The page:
Unusual Ames Lab findings may contribute to nanotechnology

Jennifer Nacin

A path to the “Holy Grail of nanotechnology” has been discovered in Ames.

For the first time, ISU researchers and the U.S. Department of Energy’s Ames Laboratory have observed an unusual and surprising growth mode that may be vital for future advancements in applications of nanotechnology.

Nanotechnology is the study and development of atom- and molecule-sized electronic circuits.

The research group is led by Michael Tringides, professor of physics and astronomy, and includes Myron Hupalo, associate scientist for the Ames Laboratory, Michael Yakes, graduate in physics and astronomy and Vincent Yeh, graduate student in physics and astronomy.

The advancements in nanotechnology deal with thin films, which are measured in nanometers. A nanometer is one billionth of a meter.

The smaller the film can be made, the smaller components such as laser materials, switches and semiconductors, can be manufactured. This objective is central to the endeavors of the silicon industry — technological production and innovation depends on miniaturizing and strengthening silicon-based electronic devices. This observed growth mode may help them do just that.

“It is very important to develop nanotechnology and find new ways to build very small electronic devices which will be used probably for the next generation of computers,” Hupalo said.

Normally, when materials are built on silicon film, epitaxy — the random “raining” of atoms onto the silicon surface — results in metal atom deposits of widely inconsistent mounds called “islands.”

The range in heights of these islands is not ideal, because height uniformity allows for faster and better transmission of electric currents.

Using atoms of lead, Ames Laboratory researchers found the “islands” reach only one height after epitaxy — seven atoms high — at certain temperatures (185 Kelvin to 220 Kelvin, or minus-100 degrees Celsius).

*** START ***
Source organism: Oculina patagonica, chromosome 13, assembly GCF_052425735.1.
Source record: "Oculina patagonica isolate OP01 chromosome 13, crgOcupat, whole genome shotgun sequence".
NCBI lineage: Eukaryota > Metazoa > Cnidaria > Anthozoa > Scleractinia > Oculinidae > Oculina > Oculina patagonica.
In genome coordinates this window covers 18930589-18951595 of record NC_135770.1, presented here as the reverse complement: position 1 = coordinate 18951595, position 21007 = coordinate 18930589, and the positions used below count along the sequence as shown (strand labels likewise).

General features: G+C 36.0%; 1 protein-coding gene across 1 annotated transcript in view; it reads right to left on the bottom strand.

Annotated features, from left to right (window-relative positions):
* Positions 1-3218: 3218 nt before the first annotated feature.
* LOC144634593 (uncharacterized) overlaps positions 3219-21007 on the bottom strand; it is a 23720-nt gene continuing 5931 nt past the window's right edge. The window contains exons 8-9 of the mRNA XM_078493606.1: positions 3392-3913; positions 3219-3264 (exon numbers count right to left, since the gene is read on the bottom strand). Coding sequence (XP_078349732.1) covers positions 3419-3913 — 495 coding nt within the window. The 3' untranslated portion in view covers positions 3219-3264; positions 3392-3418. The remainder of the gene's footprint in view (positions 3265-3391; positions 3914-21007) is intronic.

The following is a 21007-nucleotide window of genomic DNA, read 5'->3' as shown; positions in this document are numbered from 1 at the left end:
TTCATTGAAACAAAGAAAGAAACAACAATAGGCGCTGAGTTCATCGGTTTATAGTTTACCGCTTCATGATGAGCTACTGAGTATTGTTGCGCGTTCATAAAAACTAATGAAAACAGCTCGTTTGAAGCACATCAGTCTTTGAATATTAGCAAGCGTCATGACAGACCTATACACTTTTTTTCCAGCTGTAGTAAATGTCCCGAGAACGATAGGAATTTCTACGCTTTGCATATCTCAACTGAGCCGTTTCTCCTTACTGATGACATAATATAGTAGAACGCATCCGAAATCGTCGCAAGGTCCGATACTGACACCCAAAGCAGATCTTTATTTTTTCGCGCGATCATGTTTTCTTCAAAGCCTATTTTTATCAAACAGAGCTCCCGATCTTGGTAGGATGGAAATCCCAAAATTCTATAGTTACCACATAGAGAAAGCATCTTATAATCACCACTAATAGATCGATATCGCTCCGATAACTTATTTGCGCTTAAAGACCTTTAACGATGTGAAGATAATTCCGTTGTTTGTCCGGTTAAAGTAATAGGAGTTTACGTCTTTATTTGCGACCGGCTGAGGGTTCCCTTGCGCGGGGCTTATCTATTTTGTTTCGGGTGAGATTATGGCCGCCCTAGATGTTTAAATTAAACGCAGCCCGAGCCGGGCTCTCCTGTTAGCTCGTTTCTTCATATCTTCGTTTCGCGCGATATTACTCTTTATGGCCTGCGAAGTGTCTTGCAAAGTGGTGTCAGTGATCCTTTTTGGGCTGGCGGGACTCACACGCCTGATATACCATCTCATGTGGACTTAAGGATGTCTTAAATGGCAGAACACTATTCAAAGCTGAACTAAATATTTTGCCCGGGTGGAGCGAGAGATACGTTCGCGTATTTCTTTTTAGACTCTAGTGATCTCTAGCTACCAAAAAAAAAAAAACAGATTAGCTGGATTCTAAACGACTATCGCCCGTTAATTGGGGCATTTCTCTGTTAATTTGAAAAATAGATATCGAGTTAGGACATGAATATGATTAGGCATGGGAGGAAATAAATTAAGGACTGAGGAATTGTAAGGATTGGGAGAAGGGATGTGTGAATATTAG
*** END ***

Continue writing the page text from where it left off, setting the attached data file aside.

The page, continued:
“These lead atoms moving in these low temperatures is really surprising in forming these kinds of structures,” Harmon said.

The growth mode was first noticed in the Ames Laboratory in 2000, but researchers thought the results were too amazing to be real.

“We didn’t believe this at first,” Tringides said. “No one has ever seen anything like this before. This is what drives you as a scientist.”

The discovery has created great interest in the world of science, Harmon said.

“People are just fascinated by it, [such as] people in Washington and other scientists that I’ve talked to,” Harmon said.

Having found the “Holy Grail of nanotechnology,” scientists have the ability to control the layer of thickness and atomic uniformity of thin films and nanostructures, Tringides said.

“They want to make things on the nanoscale, and these islands are very reproducible,” Yakes said. “It’s unusual to have something so repeatable on such a small scale.”

Acquiring these details will be the next step for Ames Laboratory researchers, Harmon said.

“We have good indications as to why this happens, but we need more details,” he said.

Tringides said this discovery could one day lead to computer chips about 100 times smaller and could make computers about 10,000 times faster than they are now.

More tests will need to be conducted before such innovations in technology will be seen on the market, he said. The process could take as long as 20 years.